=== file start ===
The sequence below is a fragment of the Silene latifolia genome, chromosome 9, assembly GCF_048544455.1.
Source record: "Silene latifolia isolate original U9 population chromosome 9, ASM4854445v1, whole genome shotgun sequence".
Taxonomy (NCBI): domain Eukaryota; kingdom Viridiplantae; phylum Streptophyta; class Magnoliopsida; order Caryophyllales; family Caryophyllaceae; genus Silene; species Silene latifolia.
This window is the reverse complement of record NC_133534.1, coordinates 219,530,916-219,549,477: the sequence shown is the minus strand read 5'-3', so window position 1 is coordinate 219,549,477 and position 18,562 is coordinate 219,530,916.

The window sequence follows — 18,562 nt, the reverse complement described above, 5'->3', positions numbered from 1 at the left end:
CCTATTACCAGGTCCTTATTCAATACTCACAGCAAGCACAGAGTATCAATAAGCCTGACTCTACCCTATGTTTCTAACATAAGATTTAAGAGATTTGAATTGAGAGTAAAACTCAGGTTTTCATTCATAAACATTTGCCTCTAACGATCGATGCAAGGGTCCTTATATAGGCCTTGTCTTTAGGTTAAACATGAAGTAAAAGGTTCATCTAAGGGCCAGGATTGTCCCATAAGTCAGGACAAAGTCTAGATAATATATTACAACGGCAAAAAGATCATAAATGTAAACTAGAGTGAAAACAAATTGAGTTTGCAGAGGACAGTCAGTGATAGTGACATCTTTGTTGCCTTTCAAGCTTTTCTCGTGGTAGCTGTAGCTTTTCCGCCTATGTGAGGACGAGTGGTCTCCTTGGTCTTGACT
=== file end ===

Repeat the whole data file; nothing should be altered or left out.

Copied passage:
The sequence below is a fragment of the Silene latifolia genome, chromosome 9, assembly GCF_048544455.1.
Source record: "Silene latifolia isolate original U9 population chromosome 9, ASM4854445v1, whole genome shotgun sequence".
Taxonomy (NCBI): domain Eukaryota; kingdom Viridiplantae; phylum Streptophyta; class Magnoliopsida; order Caryophyllales; family Caryophyllaceae; genus Silene; species Silene latifolia.
This window is the reverse complement of record NC_133534.1, coordinates 219,530,916-219,549,477: the sequence shown is the minus strand read 5'-3', so window position 1 is coordinate 219,549,477 and position 18,562 is coordinate 219,530,916.

The window sequence follows — 18,562 nt, the reverse complement described above, 5'->3', positions numbered from 1 at the left end:
CCTATTACCAGGTCCTTATTCAATACTCACAGCAAGCACAGAGTATCAATAAGCCTGACTCTACCCTATGTTTCTAACATAAGATTTAAGAGATTTGAATTGAGAGTAAAACTCAGGTTTTCATTCATAAACATTTGCCTCTAACGATCGATGCAAGGGTCCTTATATAGGCCTTGTCTTTAGGTTAAACATGAAGTAAAAGGTTCATCTAAGGGCCAGGATTGTCCCATAAGTCAGGACAAAGTCTAGATAATATATTACAACGGCAAAAAGATCATAAATGTAAACTAGAGTGAAAACAAATTGAGTTTGCAGAGGACAGTCAGTGATAGTGACATCTTTGTTGCCTTTCAAGCTTTTCTCGTGGTAGCTGTAGCTTTTCCGCCTATGTGAGGACGAGTGGTCTCCTTGGTCTTGACT